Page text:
Take the 2-minute tour ×
Mathematics Stack Exchange is a question and answer site for people studying math at any level and professionals in related fields. It's 100% free, no registration required.

I've been thinking about transformations on $NP$-complete problems that produce languages known to be in $P$. However, I can't seem to find an example of two $NP$-complete languages whose union is in $P$. I would imagine that such a pair exists (perhaps something like "every object has exactly one of two properties, but it's $NP$-complete to determine whether any given object has one of those properties"), though I don't know anything of this sort.

Are such pairs of languages known to exist? Or is their existence an open problem?


share|improve this question
An $NP$-complete problem and its complement. –  Rahul Jun 9 '12 at 8:28
@RahulNarain- My understanding is that no complement of an NP-complete language is known to be NP-complete, since this would imply that NP = co-NP, which is currently an open problem. Am I mistaken about this? –  templatetypedef Jun 9 '12 at 8:29
My mistake. I'll leave the comment up so nobody else falls for it. –  Rahul Jun 9 '12 at 8:31

2 Answers 2

up vote 14 down vote accepted

Take two $NP$-complete languages: $L$, whose alphabet is the lower-case letters $a-z$, and $U$, whose alphabet is the upper-case letters $A-Z$. Now add all upper-case strings to $L$, and all lower-case strings to $U$. The resulting languages are still $NP$-complete, but their union is the set of all strings with constant case, which is certainly in $P$.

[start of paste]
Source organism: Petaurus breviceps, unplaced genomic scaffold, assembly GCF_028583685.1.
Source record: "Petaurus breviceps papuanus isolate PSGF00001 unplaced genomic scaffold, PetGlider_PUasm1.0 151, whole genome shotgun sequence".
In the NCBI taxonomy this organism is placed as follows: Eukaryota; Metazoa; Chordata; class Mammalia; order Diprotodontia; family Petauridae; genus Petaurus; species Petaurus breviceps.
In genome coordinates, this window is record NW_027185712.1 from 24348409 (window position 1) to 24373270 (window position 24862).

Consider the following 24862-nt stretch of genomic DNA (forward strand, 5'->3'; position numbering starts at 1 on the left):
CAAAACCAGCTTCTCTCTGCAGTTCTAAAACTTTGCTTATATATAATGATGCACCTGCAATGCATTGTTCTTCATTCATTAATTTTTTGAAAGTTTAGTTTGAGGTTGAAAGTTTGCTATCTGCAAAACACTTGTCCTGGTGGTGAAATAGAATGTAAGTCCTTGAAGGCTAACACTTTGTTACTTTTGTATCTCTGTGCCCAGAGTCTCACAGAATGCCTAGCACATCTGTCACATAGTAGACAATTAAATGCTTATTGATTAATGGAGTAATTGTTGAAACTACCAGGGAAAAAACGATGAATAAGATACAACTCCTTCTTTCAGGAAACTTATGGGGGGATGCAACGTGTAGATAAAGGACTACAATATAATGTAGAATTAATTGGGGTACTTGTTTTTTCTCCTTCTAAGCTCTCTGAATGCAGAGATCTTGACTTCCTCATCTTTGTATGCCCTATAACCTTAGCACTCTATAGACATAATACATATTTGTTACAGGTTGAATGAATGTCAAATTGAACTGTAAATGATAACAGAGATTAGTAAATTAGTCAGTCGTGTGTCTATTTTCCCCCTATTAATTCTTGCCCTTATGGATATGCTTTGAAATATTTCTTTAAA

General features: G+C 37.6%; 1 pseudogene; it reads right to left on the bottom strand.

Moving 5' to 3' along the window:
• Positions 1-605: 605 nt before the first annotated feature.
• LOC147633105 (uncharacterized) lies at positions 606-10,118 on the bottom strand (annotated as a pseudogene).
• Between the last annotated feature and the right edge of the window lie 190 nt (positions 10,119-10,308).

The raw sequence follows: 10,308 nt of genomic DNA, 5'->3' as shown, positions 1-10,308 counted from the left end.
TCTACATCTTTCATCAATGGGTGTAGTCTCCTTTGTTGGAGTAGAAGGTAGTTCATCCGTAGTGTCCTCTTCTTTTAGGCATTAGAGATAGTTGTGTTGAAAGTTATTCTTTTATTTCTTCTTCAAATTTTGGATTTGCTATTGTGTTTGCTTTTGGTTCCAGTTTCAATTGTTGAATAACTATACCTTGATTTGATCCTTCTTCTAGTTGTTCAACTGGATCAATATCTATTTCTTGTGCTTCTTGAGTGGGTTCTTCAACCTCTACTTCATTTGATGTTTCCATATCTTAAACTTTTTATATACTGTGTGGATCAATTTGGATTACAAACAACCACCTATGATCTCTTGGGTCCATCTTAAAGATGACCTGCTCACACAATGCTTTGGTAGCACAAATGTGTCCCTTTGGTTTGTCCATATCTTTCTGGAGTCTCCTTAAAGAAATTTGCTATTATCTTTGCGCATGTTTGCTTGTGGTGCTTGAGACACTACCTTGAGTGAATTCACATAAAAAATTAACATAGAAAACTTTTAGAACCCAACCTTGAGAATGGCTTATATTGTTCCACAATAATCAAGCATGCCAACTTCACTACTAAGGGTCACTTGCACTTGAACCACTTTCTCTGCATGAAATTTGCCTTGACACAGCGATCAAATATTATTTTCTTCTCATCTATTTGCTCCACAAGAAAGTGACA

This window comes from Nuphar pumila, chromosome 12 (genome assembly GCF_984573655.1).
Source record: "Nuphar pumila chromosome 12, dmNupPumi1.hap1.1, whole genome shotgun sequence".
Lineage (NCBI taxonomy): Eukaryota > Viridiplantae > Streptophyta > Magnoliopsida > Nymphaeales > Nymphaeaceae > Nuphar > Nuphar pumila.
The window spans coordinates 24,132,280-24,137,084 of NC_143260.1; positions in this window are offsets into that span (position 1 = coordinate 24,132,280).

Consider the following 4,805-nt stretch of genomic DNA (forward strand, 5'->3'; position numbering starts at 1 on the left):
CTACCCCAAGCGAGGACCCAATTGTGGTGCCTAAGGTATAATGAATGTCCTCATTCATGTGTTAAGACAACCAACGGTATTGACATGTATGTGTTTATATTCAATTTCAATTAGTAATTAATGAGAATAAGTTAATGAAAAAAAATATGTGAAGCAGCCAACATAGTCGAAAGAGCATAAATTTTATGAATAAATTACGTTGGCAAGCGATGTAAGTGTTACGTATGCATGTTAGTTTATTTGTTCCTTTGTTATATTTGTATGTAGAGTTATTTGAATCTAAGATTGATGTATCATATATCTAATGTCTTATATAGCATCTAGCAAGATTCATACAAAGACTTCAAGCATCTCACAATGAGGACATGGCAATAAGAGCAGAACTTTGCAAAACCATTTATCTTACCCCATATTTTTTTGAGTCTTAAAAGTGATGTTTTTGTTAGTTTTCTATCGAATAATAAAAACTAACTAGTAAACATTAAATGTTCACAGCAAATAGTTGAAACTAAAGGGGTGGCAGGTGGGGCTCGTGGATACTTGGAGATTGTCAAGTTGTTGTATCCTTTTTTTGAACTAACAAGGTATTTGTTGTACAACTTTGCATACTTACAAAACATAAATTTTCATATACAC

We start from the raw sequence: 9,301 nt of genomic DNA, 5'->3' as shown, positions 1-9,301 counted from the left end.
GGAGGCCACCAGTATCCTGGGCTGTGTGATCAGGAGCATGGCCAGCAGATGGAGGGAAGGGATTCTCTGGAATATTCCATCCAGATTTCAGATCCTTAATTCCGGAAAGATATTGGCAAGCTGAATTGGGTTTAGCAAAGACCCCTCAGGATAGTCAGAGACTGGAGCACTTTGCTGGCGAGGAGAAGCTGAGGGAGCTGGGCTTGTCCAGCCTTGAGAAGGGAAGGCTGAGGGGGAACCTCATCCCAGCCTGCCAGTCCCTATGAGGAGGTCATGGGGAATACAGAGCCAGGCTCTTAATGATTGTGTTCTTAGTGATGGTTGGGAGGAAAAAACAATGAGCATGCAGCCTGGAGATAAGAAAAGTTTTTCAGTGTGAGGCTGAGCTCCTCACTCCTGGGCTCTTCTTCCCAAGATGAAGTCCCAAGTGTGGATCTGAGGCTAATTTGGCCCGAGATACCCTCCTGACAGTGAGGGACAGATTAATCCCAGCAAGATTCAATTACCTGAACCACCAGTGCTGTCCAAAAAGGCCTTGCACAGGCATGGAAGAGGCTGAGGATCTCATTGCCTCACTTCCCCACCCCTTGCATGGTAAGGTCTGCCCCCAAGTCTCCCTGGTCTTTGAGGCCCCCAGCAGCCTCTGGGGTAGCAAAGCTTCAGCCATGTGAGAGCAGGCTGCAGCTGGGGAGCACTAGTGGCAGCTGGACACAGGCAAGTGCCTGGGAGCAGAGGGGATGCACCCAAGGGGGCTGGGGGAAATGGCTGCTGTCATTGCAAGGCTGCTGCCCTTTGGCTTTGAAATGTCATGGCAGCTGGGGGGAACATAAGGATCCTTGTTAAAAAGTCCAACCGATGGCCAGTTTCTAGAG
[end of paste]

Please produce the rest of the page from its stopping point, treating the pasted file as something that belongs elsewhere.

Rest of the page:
share|improve this answer
Your example is built quite poetically, so I do find it more satisfying :). –  Erick Wong Jun 9 '12 at 17:16
Note that unless NP = co-NP, no solution can be of the form "every object has exactly one of two properties $A$ or $B$" suggested by the question: indeed if $A,B$ are disjoint and NP-complete and $A\cup B$ is in P, then $A=(A\cup B)\setminus B$ is in co-NP. –  Generic Human Jun 12 '12 at 16:19
Instead of changing letters, you can adjoin a prefix: $(0L \cup 1X) \cup (1L \cup 0X)$, where $L$ is NP-complete and $X$ is the full language. –  sdcvvc Jun 23 '12 at 9:47
+1,interesting. –  XL _at_China Aug 3 '14 at 20:18

It's true that such pairs exist, but I'm afraid I can only think of trivial unsatisfying examples. Take any two NP-complete languages on disjoint domains and glue them together so that their union is essentially everything.

For instance, take $L_1$ to be the set of all hamiltonian graphs, union the set of all boolean expressions. Then take $L_2$ to be the set of all graphs, together with satisfiable boolean expressions. Then both $L_1$ and $L_2$ are still NP-complete, but $L_1 \cup L_2$ consists of all graphs and all boolean expressions, which is a very boring language and clearly in P (I suppose one could even make it regular).

share|improve this answer
Our examples are essentially the same (except that I'm satisfied with mine!) –  TonyK Jun 9 '12 at 9:42

Your Answer


By posting your answer, you agree to the privacy policy and terms of service.

Not the answer you're looking for? Browse other questions tagged or ask your own question.